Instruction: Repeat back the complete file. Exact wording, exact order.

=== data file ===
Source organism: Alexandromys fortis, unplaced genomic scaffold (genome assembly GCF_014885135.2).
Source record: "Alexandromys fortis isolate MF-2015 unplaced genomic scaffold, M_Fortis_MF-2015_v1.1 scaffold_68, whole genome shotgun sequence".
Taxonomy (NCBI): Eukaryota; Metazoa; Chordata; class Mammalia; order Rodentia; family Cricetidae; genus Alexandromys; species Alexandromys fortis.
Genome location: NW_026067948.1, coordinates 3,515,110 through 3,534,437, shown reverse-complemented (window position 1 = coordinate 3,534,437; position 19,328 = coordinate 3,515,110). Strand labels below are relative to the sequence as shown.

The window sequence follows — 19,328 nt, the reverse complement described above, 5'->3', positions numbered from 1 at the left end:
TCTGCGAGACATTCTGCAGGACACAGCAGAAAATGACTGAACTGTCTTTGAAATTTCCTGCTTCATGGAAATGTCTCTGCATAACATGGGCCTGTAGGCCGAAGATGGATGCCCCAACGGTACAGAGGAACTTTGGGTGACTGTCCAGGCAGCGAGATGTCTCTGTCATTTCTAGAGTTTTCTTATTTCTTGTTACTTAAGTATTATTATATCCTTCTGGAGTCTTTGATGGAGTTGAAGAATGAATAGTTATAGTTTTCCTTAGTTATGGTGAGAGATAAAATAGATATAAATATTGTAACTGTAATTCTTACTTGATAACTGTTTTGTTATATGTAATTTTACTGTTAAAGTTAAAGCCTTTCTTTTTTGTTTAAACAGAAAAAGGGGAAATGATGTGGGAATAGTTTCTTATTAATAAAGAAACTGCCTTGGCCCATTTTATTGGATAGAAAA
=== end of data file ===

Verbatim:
Source organism: Alexandromys fortis, unplaced genomic scaffold (genome assembly GCF_014885135.2).
Source record: "Alexandromys fortis isolate MF-2015 unplaced genomic scaffold, M_Fortis_MF-2015_v1.1 scaffold_68, whole genome shotgun sequence".
Taxonomy (NCBI): Eukaryota; Metazoa; Chordata; class Mammalia; order Rodentia; family Cricetidae; genus Alexandromys; species Alexandromys fortis.
Genome location: NW_026067948.1, coordinates 3,515,110 through 3,534,437, shown reverse-complemented (window position 1 = coordinate 3,534,437; position 19,328 = coordinate 3,515,110). Strand labels below are relative to the sequence as shown.

The window sequence follows — 19,328 nt, the reverse complement described above, 5'->3', positions numbered from 1 at the left end:
TCTGCGAGACATTCTGCAGGACACAGCAGAAAATGACTGAACTGTCTTTGAAATTTCCTGCTTCATGGAAATGTCTCTGCATAACATGGGCCTGTAGGCCGAAGATGGATGCCCCAACGGTACAGAGGAACTTTGGGTGACTGTCCAGGCAGCGAGATGTCTCTGTCATTTCTAGAGTTTTCTTATTTCTTGTTACTTAAGTATTATTATATCCTTCTGGAGTCTTTGATGGAGTTGAAGAATGAATAGTTATAGTTTTCCTTAGTTATGGTGAGAGATAAAATAGATATAAATATTGTAACTGTAATTCTTACTTGATAACTGTTTTGTTATATGTAATTTTACTGTTAAAGTTAAAGCCTTTCTTTTTTGTTTAAACAGAAAAAGGGGAAATGATGTGGGAATAGTTTCTTATTAATAAAGAAACTGCCTTGGCCCATTTTATTGGATAGAAAA